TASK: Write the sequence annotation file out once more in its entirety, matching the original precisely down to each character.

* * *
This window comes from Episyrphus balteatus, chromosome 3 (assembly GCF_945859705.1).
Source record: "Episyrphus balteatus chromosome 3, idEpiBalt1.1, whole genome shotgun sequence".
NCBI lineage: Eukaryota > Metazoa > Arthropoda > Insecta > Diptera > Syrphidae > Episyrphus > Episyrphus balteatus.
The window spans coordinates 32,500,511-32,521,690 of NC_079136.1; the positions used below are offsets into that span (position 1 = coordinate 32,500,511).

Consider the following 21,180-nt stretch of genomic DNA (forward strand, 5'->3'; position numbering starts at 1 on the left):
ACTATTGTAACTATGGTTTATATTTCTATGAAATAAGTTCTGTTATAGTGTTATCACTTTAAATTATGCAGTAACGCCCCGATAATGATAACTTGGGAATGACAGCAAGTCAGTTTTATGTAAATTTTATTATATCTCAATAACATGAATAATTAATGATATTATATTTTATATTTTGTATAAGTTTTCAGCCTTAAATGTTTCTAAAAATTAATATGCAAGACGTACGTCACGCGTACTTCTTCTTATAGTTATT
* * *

This window comes from Episyrphus balteatus, chromosome 3 (assembly GCF_945859705.1).
Source record: "Episyrphus balteatus chromosome 3, idEpiBalt1.1, whole genome shotgun sequence".
NCBI lineage: Eukaryota > Metazoa > Arthropoda > Insecta > Diptera > Syrphidae > Episyrphus > Episyrphus balteatus.
The window spans coordinates 32,500,511-32,521,690 of NC_079136.1; the positions used below are offsets into that span (position 1 = coordinate 32,500,511).

Consider the following 21,180-nt stretch of genomic DNA (forward strand, 5'->3'; position numbering starts at 1 on the left):
ACTATTGTAACTATGGTTTATATTTCTATGAAATAAGTTCTGTTATAGTGTTATCACTTTAAATTATGCAGTAACGCCCCGATAATGATAACTTGGGAATGACAGCAAGTCAGTTTTATGTAAATTTTATTATATCTCAATAACATGAATAATTAATGATATTATATTTTATATTTTGTATAAGTTTTCAGCCTTAAATGTTTCTAAAAATTAATATGCAAGACGTACGTCACGCGTACTTCTTCTTATAGTTATT